Amid escalation, Israeli navigation app maps out nearest shelters

Unlike other mapping applications that require GPS, the Tel Aviv-based company’s patented crowd-mapping technology enables users to navigate both indoors and outdoors.

By
August 27, 2019 04:32
2 minute read.
 Rockets are launched from the northern Gaza Strip towards Israel,  Israel August 8, 2018.

Streaks of light are pictured as rockets are launched from the northern Gaza Strip towards Israel, as seen from Sderot, Israel August 8, 2018. . (photo credit: AMIR COHEN - REUTERS)

Amid rising security concerns in southern Israel, indoor navigation start-up Navin has included the locations of all bomb shelters and protected spaces across the city of Beersheba in its smartphone mapping application.

Unlike other mapping applications that require GPS, the Tel Aviv-based company’s patented crowd-mapping technology enables users to navigate both indoors and outdoors, and even provides comprehensive maps of indoor venues.

Indoor “security mapping” is necessary, the company says, as people often know the locations of their university classrooms or favorite stores by heart, but aren’t aware of the location of lifesaving shelters and the routes that lead to them.

The mapping in Beersheba includes a number of major buildings in the city, including Ben-Gurion University, the Negev Mall and the Grand Canyon Mall, in addition to shelters throughout the city. The project is currently being expanded to additional locations in the country, and has already started mapping shelters at Tel Aviv University.

“I recommend that residents do not wait, heaven forbid, until a real emergency, but rather learn beforehand the safe places in the buildings in which they spend time, especially during a period of escalating violence,” said Navin co-founder and CEO Shai Ronen. “Just as we all know exactly how to act in our own home in case of a siren, it is advisable to act the same in public places. We invite users to add shelters to the app in the buildings that they visit.”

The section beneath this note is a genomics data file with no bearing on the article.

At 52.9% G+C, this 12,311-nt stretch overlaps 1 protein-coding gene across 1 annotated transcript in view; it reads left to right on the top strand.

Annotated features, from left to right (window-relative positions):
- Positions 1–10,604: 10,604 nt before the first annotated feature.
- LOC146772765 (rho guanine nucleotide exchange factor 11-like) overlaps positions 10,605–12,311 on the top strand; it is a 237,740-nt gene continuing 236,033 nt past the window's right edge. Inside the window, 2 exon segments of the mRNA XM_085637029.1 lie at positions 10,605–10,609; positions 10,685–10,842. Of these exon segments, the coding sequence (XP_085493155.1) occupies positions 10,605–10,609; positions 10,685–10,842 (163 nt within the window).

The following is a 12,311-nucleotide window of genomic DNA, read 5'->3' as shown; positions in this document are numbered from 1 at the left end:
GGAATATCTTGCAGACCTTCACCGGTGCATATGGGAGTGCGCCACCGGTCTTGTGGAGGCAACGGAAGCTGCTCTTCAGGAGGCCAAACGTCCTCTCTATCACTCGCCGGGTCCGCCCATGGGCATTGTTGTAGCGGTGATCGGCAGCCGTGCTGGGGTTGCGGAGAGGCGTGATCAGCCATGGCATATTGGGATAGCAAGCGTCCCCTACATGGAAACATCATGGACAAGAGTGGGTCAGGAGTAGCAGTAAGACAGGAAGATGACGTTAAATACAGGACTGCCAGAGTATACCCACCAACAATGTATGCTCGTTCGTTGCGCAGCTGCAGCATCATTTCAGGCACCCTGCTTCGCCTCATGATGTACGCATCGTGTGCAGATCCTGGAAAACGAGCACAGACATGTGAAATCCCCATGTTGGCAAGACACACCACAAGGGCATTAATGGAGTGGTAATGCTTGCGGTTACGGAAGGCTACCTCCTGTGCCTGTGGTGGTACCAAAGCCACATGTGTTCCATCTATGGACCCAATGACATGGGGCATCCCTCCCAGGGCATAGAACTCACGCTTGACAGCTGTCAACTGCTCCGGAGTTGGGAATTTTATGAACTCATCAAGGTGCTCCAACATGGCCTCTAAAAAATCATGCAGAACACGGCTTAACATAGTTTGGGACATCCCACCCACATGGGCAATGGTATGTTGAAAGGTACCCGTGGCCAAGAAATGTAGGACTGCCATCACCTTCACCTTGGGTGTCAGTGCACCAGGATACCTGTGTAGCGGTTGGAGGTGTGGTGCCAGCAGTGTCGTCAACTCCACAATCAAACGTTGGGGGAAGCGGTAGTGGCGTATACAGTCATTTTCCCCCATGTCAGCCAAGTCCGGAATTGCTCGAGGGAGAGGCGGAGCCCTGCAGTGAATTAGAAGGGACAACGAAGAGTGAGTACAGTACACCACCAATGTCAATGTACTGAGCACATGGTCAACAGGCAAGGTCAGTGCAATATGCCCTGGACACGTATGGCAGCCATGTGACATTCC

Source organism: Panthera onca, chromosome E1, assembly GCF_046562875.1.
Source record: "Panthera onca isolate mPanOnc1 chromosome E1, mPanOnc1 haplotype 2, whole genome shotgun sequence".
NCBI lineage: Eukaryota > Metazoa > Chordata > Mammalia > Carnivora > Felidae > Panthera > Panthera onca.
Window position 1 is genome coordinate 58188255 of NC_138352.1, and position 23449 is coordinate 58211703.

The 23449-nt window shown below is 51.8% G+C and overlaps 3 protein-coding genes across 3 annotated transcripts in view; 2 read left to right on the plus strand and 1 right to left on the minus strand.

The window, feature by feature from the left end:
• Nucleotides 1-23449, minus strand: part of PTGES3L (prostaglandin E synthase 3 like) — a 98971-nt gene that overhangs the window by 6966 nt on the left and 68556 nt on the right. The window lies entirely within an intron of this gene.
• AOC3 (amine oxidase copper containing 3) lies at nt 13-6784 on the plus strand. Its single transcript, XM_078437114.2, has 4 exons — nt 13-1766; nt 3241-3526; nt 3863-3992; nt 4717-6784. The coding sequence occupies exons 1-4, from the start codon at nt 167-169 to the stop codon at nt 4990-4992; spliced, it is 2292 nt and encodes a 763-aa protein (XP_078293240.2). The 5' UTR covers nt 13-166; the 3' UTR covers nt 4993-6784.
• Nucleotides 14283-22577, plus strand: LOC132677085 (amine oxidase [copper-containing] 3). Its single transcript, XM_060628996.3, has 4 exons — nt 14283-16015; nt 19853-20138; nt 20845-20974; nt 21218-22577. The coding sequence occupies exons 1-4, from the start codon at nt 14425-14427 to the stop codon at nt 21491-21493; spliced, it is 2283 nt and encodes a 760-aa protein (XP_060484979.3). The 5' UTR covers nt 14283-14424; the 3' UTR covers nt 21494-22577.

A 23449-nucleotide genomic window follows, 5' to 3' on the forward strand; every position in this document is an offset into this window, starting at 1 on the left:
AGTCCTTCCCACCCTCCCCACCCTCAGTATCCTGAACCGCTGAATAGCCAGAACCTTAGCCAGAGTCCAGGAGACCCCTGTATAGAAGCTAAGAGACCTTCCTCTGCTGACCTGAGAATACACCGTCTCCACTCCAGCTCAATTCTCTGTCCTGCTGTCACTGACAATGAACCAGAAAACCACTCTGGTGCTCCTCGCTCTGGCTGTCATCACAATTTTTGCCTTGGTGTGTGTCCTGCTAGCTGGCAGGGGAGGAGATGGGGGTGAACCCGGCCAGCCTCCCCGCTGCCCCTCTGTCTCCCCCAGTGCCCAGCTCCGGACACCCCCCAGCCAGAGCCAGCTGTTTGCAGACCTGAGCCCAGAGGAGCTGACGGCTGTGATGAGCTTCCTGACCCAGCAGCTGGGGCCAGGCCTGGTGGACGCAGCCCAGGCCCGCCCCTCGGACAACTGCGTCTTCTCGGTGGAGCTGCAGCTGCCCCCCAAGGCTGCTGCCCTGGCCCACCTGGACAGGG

Based on crowd-sourced mapping, the Navin application can immediately identify the location of a user inside a building, including the exact floor, enabling navigation inside stores, hospital departments, university facilities and more.

Detailed walking routes are presented to users, including the use of escalators or regular stairs, with regular updates based partly on information provided by users. In order to find their nearest protected space, users are requested to simply search for “shelter” in the application’s search bar.

Co-founded in 2011 by Ronen, a former air force navigator, together with communication technology veteran Gidi Barak and experienced radio-frequency engineer Lior Ronen, Navin expanded its services to the United States earlier this month.

The company commenced American operations by mapping public buildings in San Francisco, including the Macy’s and Bloomingdale’s department stores, major shopping malls, IKEA, the San Francisco Public Library and the San Francisco Museum of Modern Art.



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